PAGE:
To build star power in the United States, you would need to lure top talent away from Europe while in their primes, revamping the landscape to attract such talent instead of remaining a retirement plan for players beyond their prime like Kaka or Andre Pirlo is first. A transformation such as this would require a grassroots strategy of building leagues to compete with those in Europe and the Americas. America will not be able to match what those clubs bring in tradition and culture, but they can overtake them with innovation and creativity. The Minnesota United just broke ground on a new state of the art stadium that will seat upwards of 19,000. A step in the right direction for the sport.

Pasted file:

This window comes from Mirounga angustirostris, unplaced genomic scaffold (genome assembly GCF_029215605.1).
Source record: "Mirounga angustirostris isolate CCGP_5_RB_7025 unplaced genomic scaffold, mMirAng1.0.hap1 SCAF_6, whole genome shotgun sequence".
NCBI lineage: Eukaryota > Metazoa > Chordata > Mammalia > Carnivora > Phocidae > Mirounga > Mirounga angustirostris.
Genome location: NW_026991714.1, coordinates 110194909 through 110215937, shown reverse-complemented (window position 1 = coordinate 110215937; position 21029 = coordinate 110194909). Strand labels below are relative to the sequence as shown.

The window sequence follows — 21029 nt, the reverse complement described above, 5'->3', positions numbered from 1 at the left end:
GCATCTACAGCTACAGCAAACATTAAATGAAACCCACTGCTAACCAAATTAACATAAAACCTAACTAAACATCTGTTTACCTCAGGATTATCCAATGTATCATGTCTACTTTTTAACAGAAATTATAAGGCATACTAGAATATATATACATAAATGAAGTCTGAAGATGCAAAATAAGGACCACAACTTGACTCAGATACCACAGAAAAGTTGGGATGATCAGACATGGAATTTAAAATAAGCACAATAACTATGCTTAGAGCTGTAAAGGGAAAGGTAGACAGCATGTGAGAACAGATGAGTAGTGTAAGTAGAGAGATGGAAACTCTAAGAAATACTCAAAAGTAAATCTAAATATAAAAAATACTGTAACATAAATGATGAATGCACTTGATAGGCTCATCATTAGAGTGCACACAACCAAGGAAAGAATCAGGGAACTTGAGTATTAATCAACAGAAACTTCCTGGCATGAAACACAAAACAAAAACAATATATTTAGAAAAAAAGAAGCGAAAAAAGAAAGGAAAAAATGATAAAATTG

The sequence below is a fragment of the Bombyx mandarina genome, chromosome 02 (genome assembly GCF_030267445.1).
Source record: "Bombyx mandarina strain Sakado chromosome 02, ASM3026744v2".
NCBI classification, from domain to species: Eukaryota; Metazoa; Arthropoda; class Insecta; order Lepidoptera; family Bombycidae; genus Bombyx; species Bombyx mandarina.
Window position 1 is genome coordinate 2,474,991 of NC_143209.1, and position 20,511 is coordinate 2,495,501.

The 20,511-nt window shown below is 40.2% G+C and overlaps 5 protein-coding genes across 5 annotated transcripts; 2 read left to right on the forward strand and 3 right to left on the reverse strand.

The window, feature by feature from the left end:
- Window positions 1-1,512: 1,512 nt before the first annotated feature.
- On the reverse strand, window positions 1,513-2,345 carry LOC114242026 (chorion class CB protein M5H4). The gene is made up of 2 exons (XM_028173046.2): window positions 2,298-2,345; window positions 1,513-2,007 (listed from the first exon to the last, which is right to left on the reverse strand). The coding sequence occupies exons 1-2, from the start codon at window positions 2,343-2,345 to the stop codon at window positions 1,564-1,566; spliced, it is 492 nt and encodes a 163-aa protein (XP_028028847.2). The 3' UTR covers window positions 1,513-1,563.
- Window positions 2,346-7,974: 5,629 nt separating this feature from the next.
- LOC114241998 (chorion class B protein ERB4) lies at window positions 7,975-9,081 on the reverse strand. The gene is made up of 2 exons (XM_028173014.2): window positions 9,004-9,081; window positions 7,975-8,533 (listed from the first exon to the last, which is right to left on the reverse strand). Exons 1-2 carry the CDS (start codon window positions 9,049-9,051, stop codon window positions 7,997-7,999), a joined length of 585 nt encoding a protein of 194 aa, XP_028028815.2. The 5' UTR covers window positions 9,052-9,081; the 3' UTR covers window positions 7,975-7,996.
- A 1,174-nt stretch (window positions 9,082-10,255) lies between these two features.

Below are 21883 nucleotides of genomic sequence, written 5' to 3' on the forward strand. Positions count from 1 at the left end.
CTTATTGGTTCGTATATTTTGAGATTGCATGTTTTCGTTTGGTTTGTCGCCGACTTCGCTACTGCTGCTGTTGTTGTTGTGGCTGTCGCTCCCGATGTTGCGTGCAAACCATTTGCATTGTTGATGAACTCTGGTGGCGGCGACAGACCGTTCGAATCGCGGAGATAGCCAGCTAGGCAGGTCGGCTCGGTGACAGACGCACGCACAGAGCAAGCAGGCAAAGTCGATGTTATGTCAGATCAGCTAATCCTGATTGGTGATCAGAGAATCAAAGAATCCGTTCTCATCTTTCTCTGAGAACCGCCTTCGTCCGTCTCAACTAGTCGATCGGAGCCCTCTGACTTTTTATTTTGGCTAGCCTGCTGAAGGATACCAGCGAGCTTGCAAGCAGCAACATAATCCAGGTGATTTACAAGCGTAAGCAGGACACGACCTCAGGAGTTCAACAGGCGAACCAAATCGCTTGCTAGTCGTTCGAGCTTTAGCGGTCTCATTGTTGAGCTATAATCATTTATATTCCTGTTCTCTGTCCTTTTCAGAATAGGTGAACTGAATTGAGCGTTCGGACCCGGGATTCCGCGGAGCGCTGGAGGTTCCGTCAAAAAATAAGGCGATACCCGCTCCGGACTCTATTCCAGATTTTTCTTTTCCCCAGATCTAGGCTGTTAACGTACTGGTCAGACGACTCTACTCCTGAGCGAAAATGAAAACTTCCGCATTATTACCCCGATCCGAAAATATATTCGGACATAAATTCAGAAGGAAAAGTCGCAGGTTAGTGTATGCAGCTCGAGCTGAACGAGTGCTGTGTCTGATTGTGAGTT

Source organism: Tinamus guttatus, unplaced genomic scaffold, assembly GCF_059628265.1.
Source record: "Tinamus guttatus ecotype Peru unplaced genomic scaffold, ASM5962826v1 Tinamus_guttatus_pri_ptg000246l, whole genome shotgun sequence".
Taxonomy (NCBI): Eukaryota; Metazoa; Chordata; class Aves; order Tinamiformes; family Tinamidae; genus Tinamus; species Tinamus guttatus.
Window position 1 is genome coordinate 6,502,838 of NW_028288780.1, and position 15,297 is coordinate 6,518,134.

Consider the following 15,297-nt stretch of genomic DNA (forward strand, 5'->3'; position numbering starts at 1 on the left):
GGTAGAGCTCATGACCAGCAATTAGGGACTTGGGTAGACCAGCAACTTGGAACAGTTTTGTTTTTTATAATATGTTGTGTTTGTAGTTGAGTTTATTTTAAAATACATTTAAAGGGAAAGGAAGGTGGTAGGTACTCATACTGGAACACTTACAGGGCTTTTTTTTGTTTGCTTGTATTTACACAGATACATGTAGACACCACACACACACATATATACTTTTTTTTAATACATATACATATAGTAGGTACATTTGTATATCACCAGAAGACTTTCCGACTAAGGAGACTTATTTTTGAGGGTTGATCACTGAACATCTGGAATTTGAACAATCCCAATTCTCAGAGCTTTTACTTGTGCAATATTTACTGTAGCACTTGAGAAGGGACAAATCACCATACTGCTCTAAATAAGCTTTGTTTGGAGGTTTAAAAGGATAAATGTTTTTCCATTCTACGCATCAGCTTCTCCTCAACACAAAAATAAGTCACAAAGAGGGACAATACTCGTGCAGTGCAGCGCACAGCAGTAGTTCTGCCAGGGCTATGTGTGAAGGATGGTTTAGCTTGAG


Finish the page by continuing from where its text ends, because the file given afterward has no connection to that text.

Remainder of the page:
Globalization is a robust force that is molding the world that we live, from trade and diplomacy to culture. As we continue to intersperse with one another, a lasting impact culturally will imprint how we receive information. Nationalism in sport is infectious. World Cup qualifying has begun and what you will see is a difference in the intensity from soccer fans who consume club competition on a weekly basis to that of the pride they feel watching their nation compete. There is something different about the game that brings people together. A force that unites as opposed to divides. Basketball, of all other sports, can overtake soccer as the world’s most popular. The game is relatively easy for the casual fan to follow as well as feasible economically to play. Basketball is new to the party, but, as nations continue to embrace the game, the cultural influence will surely have a lasting impact on the world much like its soccer companion.

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About the Creator

Kyle Jordan Ferguson